narrative function of these books in the early Christian period.


The rest of the introduction to each book is composed of series of lists and graphs.
Sherwood notes particular verbal forms, nouns, and phrases that are characteristic of the
text and graphically displays where particular narrative elements are to be found. The
discussion of the narrative characteristics of the books, such as narrative time and
narration time, the manipulation of past, present, and future in the plot development, and
the narrative tensions explored in the texts, are straightforward. Characterization is
demonstrated by particular words and deeds through which the character is self-depicted
as well as the words and traits that are used by other characters to express their
experience of the character. YHWH, Moses, and the narrator are the primary characters
in all three books. Sherwood lists the particular actions and speech characteristics of each
without much commentary on what these aspects contribute to the depiction of the
character or to character development. Symbols and images found in the text are also
listed without demonstrating how they contribute either to the character or to the plot of
the narrative itself.


One of the most interesting discussions in the introduction to each book is the discussion
of the manipulation of knowledge and the various reading positions that can be taken.
Again these are listed, but here there is some discussion of how the manipulation of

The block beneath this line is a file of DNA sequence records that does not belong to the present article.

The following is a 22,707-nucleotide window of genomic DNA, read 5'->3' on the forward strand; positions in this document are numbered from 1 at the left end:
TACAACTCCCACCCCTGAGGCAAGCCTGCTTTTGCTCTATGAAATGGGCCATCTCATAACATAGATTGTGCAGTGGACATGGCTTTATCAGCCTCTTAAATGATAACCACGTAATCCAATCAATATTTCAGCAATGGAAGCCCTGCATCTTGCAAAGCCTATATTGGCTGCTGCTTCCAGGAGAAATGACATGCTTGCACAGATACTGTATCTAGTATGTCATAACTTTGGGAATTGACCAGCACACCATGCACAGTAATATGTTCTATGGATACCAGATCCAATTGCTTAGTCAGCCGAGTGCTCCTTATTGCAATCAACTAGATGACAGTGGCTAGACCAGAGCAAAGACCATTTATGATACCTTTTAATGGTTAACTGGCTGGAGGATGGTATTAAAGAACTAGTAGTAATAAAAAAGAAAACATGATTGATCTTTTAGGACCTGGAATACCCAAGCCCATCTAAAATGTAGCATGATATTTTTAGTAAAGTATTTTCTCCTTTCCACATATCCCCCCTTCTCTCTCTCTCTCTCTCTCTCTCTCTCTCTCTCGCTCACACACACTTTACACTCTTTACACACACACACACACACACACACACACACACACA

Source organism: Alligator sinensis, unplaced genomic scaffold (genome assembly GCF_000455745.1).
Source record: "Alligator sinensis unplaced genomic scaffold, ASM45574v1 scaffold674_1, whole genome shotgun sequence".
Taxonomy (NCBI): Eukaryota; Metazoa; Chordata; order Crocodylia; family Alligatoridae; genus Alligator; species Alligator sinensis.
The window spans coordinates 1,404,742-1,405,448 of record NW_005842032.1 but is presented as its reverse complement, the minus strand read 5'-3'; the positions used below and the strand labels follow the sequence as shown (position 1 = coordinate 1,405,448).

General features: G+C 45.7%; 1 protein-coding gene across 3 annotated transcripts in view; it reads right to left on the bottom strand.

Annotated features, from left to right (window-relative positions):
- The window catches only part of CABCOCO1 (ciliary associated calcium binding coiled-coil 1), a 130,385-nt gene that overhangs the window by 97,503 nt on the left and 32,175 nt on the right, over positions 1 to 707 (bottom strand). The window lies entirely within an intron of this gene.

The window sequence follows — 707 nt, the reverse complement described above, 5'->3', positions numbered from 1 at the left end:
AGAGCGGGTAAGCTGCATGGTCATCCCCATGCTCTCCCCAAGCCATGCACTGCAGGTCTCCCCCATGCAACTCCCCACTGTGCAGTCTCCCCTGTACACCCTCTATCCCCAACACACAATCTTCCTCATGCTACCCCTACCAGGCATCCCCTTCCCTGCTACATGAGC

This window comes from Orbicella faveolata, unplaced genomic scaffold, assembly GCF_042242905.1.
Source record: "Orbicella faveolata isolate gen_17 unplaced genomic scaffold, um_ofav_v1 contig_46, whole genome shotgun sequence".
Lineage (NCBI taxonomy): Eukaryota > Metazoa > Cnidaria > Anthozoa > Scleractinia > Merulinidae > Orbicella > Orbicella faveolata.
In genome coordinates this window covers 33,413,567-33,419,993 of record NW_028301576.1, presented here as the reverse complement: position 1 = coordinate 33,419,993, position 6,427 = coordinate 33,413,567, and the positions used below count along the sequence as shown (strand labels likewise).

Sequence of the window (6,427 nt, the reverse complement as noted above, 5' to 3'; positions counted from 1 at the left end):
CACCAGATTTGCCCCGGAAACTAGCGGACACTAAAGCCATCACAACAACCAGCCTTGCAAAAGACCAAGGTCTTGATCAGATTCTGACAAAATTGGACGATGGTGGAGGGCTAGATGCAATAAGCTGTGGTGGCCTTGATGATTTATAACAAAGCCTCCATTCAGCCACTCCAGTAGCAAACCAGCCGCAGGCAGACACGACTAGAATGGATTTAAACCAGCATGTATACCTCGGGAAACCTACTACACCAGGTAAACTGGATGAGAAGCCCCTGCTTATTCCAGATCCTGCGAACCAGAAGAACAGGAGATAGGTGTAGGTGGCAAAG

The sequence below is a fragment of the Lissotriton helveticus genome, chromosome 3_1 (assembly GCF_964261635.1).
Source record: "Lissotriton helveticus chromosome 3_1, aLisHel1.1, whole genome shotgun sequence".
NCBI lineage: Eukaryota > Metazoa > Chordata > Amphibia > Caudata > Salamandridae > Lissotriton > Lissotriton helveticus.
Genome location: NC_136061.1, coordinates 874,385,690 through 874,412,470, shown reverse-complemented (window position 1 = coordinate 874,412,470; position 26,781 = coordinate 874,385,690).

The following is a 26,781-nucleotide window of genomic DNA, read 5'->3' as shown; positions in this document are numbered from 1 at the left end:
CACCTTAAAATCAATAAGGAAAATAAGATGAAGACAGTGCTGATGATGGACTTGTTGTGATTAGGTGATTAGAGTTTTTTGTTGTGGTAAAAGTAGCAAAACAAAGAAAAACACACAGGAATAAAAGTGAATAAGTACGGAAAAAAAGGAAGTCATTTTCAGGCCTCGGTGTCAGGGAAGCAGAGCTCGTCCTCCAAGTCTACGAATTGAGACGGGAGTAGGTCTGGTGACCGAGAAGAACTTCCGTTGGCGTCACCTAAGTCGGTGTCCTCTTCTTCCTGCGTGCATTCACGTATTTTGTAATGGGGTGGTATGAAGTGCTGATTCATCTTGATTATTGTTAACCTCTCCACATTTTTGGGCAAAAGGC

knowledge leads to dramatic tension. Sherwood discusses the consequence of knowledge
in the context of sin against the holiness of God as the focal point of narrative tension in
the book of Leviticus. The manipulation of knowledge within the text and for the reader
is his best support for the thesis that the book of Leviticus can be read as a narrative.
Whereas in the book of Leviticus the character of God is elevated by God’s knowledge of
sin, in the books of Numbers and Deuteronomy the primary elevation in terms of
knowledge occurs with the reader’s knowledge that Israel’s enemies will be defeated.
The notes on the actual text are sparse and text-critical. In most cases they do not add
much to the argument that Leviticus and Numbers can be read and understood effectively
as narrative texts. As a series of speeches made by Moses just before Israel enters into the
land, Deuteronomy expresses narrative tension in the retelling of the past and anticipation
of the future. More could have been said about the extensive use of speeches in all three
books as a narrative element.


This commentary is useful as a resource on the text and for categorizing particular
narrative aspects of the books. It is useful for giving the reader some new ways of
thinking about aspects of narrative within these three texts. Yet, as Sherwood himself
says of Leviticus, this commentary is “not a page turner” (4). This volume provides an
anatomical description of a body, its skeleton, sinews, muscles, blood vessels, and nerves.
However, there is no breath, no nephesh to bring the body to life. It is not enough to say
that Leviticus, Numbers, and Deuteronomy are narratives. The mere presence of narrative
elements does not make the text function as narrative. What is needed is to demonstrate
how these elements work together to create a narrative world and to create distinctive
characters that are changed by the narrative tensions of the text. Sherwood provides an
accounting of the narrative elements of these books, yet he fails to persuasively argue for
reading these texts as narratives rather than as law. It remains for these dissected
elements to be woven together and filled with the breath of living texts.